To differentiate from these giants, local producers come up with something completely organic -free of nicotine-, hand made, and they are sure of selling you the experience of buying something local from their own hands and forbidden in some areas. The obligatory 90% share to the government is priced at whatever the estate dictates, the other 10% is left to produce their own cigars and sell them locally. This last share is where they live from. They do Cohiba, Monte Cristo, and Romeo y Julieta -stronger to less-. You will get to try each of them and of course buying your 10 pack.
On February 7th 1962, to sanction Fidel’s communist government, Kennedy imposed a trade embargo. The day before though, he ordered to buy 1,200 Cuban cigars, upon the shipment arrival the next morning he signed the embargo order. When structuring the embargo he tried to exempt cigars, but the Tampa cigar companies objected. These companies were manufacturers that originally came from Cuba in the 1800s when the US imposed higher taxes. The solution? Move to Florida and plant your tobacco there. Today their products are close but nowhere near to what the well seasoned consumer would expect from a cigar.
Palma Rubia is not only a handy stop to break the road towards Viñales but it is the closest place to sleep around Cayo Levisa. Never mind the 35CUC needed to take you there that includes the boat trip, two drinks, and the rather regular meal. The beach is absolutely amazing, picture Cancun a few decades ago. It’s your choice if you want to see people or be on your own at this paradise.
We were told Cubans are not permitted there, we thought it was something similar to the no lobster or shrimps to locals rule leaving the high price tag items for tourists to bring money into the economy. We later understood they are actually allowed to go there, they just need to open their coffers and give away a month and a half worth of their salary to visit Cayo Levisa, enough reason for not seeing any local enjoying their own beaches sadly.
You have a few choices to take the boat in the morning and a few more to come back right before sunset. Don’t expect super nice meals there and be ready to find the typical all inclusive tourist attitude around you. The place is understaffed and is easy to see that they need to be patient with the lack of resources they have and super demanding tourists. The buffet offers the regular rice, beans, fried fish, chicken, pork, pasta, fruit, etc.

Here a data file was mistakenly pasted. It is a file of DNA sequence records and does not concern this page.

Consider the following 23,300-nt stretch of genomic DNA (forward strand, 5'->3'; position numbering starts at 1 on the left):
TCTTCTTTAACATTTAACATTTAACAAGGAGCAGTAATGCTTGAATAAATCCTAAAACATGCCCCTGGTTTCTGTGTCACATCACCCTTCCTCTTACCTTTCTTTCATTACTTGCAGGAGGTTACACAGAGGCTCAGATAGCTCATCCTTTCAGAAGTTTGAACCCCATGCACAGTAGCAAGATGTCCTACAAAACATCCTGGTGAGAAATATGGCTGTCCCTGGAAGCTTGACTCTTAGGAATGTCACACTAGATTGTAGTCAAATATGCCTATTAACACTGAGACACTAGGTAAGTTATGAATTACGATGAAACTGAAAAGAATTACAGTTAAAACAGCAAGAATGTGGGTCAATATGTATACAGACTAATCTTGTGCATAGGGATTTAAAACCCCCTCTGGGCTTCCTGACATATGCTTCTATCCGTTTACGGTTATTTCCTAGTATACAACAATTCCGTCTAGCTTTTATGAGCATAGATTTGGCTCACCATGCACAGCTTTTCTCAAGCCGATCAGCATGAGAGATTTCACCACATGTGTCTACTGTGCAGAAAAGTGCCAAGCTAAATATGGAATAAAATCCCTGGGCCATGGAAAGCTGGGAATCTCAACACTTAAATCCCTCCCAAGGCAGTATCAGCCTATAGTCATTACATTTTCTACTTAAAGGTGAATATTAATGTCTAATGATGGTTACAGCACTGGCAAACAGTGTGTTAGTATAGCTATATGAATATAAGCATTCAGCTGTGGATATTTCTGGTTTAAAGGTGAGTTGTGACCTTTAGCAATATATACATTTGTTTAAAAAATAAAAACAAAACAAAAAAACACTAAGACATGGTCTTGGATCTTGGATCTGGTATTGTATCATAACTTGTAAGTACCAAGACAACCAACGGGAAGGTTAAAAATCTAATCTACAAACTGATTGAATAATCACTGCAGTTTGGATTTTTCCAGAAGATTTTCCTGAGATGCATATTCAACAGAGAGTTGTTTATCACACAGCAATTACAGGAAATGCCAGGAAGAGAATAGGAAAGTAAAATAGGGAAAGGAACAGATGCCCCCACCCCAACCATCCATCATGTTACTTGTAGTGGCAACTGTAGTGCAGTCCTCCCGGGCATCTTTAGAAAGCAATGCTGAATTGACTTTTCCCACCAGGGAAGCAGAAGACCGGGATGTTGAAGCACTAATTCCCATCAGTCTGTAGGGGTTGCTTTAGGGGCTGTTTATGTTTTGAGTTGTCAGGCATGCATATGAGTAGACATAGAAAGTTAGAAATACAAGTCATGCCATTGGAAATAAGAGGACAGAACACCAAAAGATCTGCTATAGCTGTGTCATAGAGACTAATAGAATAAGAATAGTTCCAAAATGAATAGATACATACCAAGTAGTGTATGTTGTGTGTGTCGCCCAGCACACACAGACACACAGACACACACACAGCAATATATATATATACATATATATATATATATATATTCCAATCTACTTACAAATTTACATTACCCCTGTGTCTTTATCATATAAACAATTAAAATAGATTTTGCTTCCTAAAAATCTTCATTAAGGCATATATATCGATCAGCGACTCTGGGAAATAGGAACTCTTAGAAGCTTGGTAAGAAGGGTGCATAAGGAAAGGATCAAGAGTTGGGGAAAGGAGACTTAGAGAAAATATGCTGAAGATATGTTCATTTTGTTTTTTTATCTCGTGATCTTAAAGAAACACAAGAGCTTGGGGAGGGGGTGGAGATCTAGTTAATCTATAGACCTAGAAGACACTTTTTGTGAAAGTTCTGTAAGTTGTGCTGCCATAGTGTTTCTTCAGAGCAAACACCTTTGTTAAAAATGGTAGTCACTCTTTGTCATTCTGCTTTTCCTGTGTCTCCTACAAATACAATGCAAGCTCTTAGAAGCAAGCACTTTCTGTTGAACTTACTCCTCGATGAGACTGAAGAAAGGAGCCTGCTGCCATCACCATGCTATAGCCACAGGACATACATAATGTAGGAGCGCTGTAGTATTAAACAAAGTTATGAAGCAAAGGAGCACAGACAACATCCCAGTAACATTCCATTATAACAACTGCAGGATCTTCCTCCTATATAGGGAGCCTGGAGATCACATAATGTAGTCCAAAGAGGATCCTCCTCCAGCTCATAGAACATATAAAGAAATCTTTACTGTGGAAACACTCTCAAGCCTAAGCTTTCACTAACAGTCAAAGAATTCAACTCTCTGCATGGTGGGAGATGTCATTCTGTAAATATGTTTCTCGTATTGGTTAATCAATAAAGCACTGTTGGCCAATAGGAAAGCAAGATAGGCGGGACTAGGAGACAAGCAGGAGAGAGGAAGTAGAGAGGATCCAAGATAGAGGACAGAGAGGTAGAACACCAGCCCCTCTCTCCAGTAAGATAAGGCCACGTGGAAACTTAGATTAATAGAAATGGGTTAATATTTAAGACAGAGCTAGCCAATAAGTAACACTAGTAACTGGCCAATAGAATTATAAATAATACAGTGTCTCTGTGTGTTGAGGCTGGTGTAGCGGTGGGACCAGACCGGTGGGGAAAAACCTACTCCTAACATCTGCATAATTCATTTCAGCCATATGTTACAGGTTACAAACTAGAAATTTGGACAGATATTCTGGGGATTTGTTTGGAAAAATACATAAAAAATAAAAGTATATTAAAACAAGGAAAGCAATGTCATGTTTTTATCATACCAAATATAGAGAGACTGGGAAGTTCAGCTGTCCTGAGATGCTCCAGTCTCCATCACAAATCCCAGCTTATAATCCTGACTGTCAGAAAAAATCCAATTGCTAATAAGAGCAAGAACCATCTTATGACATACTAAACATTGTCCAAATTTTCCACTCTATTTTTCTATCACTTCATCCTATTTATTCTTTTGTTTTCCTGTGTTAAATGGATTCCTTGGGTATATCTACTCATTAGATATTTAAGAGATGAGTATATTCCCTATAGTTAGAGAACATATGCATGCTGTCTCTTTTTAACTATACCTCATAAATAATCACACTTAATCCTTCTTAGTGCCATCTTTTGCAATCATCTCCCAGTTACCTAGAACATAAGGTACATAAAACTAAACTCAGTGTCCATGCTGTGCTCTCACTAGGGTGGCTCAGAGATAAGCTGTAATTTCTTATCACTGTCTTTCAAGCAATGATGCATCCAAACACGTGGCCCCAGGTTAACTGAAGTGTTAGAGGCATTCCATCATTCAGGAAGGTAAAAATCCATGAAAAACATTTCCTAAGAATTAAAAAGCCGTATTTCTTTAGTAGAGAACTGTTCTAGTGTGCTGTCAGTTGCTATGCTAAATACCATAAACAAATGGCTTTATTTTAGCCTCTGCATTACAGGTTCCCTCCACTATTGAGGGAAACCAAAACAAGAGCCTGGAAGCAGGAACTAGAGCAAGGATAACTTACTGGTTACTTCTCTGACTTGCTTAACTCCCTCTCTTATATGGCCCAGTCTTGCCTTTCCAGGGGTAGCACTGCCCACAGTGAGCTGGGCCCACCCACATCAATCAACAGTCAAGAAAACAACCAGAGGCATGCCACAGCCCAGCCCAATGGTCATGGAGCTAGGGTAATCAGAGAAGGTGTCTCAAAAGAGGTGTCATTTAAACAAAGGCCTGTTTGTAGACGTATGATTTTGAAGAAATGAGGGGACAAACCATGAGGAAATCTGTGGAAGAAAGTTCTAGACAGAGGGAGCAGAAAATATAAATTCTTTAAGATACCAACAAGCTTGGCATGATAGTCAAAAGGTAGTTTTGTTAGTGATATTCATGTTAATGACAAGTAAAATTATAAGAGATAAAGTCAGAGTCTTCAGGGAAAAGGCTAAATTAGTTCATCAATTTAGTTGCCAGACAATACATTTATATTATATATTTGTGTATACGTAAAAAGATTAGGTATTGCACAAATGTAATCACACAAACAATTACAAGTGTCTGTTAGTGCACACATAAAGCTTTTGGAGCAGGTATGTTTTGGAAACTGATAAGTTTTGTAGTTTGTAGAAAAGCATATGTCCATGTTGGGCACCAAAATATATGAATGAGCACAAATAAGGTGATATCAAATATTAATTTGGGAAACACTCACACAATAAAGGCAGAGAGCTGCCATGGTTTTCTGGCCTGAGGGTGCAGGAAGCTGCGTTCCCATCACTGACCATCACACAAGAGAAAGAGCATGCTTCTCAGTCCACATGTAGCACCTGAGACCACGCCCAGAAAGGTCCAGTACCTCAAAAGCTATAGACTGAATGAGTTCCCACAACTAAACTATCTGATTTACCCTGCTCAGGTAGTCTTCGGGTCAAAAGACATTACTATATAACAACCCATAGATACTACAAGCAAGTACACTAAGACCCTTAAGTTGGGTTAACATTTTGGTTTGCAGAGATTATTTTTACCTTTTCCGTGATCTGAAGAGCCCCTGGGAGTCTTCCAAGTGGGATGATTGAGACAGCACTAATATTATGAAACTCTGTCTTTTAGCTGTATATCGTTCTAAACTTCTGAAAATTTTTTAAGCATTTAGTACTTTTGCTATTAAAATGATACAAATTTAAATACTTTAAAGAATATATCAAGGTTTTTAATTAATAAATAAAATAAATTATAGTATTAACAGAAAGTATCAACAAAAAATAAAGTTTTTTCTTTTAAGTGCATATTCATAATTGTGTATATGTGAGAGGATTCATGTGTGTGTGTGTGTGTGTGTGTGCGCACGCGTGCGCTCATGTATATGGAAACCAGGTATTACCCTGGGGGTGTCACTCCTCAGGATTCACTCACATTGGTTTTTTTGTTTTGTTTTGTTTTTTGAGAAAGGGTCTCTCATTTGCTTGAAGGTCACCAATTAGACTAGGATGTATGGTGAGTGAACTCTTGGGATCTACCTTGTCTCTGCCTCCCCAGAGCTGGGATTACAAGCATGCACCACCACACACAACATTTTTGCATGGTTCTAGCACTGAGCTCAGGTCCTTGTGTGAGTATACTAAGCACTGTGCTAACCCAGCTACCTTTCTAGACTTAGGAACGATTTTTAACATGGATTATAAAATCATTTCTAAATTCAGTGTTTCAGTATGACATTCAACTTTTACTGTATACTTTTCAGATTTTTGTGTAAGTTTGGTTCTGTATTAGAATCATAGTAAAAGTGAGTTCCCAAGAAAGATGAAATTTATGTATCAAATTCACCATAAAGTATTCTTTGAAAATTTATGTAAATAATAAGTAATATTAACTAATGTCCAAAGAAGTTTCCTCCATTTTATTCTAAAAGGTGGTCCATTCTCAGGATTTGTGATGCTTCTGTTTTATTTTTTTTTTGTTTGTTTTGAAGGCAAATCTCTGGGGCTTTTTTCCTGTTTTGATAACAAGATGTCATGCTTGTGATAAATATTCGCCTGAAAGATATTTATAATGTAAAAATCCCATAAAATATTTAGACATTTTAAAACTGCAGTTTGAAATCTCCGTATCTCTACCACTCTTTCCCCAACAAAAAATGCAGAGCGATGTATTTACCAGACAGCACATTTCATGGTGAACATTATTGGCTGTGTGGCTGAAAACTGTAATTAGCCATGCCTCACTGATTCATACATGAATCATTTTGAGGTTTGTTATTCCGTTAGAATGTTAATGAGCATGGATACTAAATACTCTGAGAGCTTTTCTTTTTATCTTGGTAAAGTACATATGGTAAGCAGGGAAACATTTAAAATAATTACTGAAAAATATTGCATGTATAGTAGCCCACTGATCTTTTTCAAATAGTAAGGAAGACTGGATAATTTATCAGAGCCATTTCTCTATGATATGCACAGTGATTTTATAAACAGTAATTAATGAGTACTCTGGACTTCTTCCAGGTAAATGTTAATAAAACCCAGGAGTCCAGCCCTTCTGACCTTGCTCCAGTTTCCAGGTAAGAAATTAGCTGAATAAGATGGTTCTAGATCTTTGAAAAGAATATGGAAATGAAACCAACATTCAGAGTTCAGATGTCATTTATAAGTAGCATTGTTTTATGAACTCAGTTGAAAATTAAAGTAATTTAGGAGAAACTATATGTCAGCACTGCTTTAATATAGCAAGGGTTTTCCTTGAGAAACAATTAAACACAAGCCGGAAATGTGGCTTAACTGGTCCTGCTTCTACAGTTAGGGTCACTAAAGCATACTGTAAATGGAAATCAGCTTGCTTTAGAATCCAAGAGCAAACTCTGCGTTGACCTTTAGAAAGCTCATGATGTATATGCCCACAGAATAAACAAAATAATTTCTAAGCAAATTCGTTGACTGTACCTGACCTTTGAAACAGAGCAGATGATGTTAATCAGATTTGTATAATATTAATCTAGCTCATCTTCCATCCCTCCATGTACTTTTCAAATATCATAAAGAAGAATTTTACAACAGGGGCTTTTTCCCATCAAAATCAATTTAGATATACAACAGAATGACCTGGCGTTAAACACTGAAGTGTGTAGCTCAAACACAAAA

Next day we had an amazing breakfast again at the Casa Particular. We left candies to the worker for her daughter who was super excited and had not seen a lollypop before. Our German cyclist colleagues gave a much wiser gift, notebooks and pencils… how come we didn’t think of that instead of the unneeded sugar!
As we were preparing Spaghetti and were about to leave earlier than the Germans -for first time- we noticed another broken connector. This time the change was much quicker but we left the place last. At this point we only have one spare connector that can break, otherwise we will need to improvise on how to make our gears work. Pretty much like Cubans do everyday with anything.
The road had beautiful views, hilly and full of holes. We met over the road another couple on a Tandem. Their bike doubled Spaghetti’s weight but they had almost no gear in comparison to us with our 4 panniers, handlebar bag (for money, passports, habanero sauce, alcohol gel, mosquito repellent, multitool), and our rear “sausage” center bag (carrying shoes and food).
They had a few decades of experience traveling the world under their belt. “Have you cycled Thailand?” we asked. “Yes, we’ve crossed it five times”. And so was their answer for many other countries. Their attire including shoes had nothing to do with our carefully sourced -purchased, tried, returned, repeat- high tech gear, I guess they were at their home couch comfortably watching TV and suddenly jumped into their tandem to travel the world.
Other cyclist also congregated to our conversation at the side of the highway. The German couple that stayed at the same place in Cabanas and Palma Rubia, and a Canadian couple that travelled with one shirt each, they were going to sell their cheap mountain bikes at the end of their ride. Arriving to Viñales we stopped for lunch and before leaving we had again a flat rear tire. So we were not only the less experienced, but also the most gear loaded cyclist and with the most mechanic problems. Not that anyone cared but at least we were the fastest on the road. Overtaking other cyclist is a breeze on Spaghetti -when everything works that is-.